When my middle school daughter hears a three year old song on the radio and I ask why she doesn’t like it, the common response is, “ew it’s old”.
About now you should be asking yourself what that has to do with Social Media being a fad and Citi, or as I still think of it, Citi Group.
I have been involved in and observing Social Media for more than three years. It doesn’t seem like a long time at all. By contrast, the predecessor to Citi, City Bank of New York was formed in 1812.
Plenty of opinions are shared about the reach and duration of Social Media. Even Monday night a friend shared his opinion that Twitter would only be around for another two years at which point it would be bought out maybe by Google or Facebook. The thought that even the term “Social Media” will not be around much longer is quite possible and suits me just fine.
But here is my point. The content creation and sharing that is called Social Media is not going away.
Social Media may get folded into marketing or PR or some other agency moniker, but it is not going away any time soon. For all the creepiness that Facebook brings, it has brought good social interaction into my experience 95% of the time. Twitter has helped me grow friendships online and in real life and connect with both new colleagues and new clients. That’s both an individual and a small business point of view on Social Media. But, what are the big guys doing?
The CEO of Citi has his name attached to a letter in the 2010 Citi Annual Report. Here is an excerpt: ( I added the italics)
Changes in consumer preferences: A new generation of globally minded and tech-savvy people is coming of age and entering the financial system. Globalization has harmonized, to some extent, these consumers’ tastes, spending habits and expectations in ways that make people who live in the world’s largest and most sophisticated urban centers more like one another than ever before. These consumers also have different — and higher — expectations from businesses than their parents.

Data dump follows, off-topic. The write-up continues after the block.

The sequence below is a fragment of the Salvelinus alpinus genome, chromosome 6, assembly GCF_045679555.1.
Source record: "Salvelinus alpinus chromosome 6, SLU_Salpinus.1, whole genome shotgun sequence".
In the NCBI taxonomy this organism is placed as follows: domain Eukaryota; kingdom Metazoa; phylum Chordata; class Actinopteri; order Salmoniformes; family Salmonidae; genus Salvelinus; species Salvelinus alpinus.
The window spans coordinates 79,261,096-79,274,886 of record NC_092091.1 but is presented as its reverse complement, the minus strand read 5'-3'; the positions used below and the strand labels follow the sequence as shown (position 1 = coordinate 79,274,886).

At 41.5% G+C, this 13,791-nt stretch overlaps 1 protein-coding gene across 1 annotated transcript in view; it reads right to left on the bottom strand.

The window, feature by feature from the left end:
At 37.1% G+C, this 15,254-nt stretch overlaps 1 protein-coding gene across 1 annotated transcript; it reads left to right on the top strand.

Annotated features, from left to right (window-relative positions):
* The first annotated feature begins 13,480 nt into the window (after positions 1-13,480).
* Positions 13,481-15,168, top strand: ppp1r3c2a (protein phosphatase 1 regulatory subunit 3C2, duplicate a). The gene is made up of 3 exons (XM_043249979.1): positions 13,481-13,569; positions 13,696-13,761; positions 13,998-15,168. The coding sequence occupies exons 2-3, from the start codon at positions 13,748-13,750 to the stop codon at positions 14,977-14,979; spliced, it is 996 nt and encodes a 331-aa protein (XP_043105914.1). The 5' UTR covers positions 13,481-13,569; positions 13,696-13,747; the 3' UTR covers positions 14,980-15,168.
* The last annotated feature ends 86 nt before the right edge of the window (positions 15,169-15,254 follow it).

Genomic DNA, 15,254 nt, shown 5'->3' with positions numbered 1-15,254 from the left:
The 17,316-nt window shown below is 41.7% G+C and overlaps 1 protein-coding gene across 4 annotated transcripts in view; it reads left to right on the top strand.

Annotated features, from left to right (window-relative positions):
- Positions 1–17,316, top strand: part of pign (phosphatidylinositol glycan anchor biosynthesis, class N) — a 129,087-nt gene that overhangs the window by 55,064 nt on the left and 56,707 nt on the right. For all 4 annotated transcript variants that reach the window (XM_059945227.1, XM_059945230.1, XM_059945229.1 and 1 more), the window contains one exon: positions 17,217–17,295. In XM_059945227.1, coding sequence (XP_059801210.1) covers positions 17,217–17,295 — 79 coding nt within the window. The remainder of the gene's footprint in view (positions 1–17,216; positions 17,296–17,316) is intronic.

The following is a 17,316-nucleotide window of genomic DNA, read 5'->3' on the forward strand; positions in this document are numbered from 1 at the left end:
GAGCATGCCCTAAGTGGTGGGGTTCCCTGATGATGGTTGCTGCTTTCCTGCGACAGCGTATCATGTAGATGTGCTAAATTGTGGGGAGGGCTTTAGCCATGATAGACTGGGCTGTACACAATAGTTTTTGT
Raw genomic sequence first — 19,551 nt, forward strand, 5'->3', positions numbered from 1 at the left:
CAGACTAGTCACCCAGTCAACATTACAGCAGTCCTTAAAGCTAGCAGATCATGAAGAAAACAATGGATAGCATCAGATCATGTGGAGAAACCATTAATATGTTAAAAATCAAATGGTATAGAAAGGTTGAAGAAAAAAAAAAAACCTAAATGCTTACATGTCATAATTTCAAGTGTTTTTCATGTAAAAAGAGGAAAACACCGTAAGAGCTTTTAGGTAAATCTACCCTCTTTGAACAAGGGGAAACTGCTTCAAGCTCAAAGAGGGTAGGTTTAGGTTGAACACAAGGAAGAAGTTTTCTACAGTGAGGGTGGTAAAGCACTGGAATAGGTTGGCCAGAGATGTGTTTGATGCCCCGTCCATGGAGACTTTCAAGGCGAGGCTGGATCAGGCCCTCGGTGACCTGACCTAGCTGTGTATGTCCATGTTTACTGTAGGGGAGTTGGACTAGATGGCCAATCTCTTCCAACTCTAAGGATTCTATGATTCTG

The demands on businesses that rely on information technology will be especially high: consumers have come to expect instant, fast, reliable, always-on access to a plethora of data. In addition, consumers in differing circumstances and markets increasingly demand products and services tailored to their specific needs. Keeping up with — and staying ahead of — those expectations will require changes to the global retail banking business model that are every bit as significant as the changes being wrought by new regulation.
Social networking and technology pose perhaps the greatest challenge. More than 750 million people around the world now use social networking sites, which are radically changing the way consumers communicate — with each other and with businesses. What used to be simple messages are now interactive and ongoing dialogues.
Industries and businesses that succeed in the new environment are harnessing social network technology to offer highly personalized service and virtual, online communities. In short, consumers everywhere are becoming more knowledgeable and sophisticated. We must treat them accordingly.
Sounds like Citi is “all in” at this point. That’s the CEO’s letter to all shareholders.
So, if you have family members or clients that are convinced that Social Media is a fad, let them be. Take this knowledge yourself and use it to your advantage. Show them by example. And then when they ask you about your successes maybe share your Social Media story along with this excerpt from the CEO of Citi and observe the response.
Social Media is not for everyone, but if you are holding back for fear of wasting your time and energy, well you are wise. You will be wiser to add Social Media to your marketing and business building toolbox. Social Media should be part of the mix. Citi certainly thinks so.
What do you think?